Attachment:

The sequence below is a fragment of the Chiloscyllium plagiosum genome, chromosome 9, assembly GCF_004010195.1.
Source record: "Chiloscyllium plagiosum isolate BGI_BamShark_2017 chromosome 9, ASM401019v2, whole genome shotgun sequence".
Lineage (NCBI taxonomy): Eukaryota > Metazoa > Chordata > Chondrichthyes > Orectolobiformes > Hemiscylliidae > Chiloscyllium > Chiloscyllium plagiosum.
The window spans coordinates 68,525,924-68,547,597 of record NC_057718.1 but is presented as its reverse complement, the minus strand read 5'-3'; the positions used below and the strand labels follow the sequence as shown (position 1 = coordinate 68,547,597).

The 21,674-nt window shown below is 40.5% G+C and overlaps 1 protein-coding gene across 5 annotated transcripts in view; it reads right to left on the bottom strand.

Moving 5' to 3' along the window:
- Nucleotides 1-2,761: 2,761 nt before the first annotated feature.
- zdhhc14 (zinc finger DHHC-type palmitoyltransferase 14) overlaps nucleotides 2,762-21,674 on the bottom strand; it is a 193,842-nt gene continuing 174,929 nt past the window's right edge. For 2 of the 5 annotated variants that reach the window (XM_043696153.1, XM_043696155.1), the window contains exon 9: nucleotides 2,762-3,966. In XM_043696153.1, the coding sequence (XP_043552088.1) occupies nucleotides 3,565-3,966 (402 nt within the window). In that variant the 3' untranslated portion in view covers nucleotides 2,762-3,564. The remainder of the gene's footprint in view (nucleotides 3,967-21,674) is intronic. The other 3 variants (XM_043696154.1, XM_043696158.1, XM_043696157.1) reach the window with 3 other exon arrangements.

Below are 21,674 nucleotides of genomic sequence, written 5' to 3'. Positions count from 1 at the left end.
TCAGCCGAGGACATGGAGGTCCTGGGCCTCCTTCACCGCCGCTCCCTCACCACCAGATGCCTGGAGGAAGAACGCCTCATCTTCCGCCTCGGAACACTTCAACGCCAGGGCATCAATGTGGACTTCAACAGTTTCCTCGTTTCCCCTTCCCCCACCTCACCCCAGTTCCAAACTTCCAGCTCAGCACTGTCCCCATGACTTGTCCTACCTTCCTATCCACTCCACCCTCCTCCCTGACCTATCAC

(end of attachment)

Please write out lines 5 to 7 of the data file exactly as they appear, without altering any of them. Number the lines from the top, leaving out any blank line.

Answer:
The 21,674-nt window shown below is 40.5% G+C and overlaps 1 protein-coding gene across 5 annotated transcripts in view; it reads right to left on the bottom strand.

Moving 5' to 3' along the window:
- Nucleotides 1-2,761: 2,761 nt before the first annotated feature.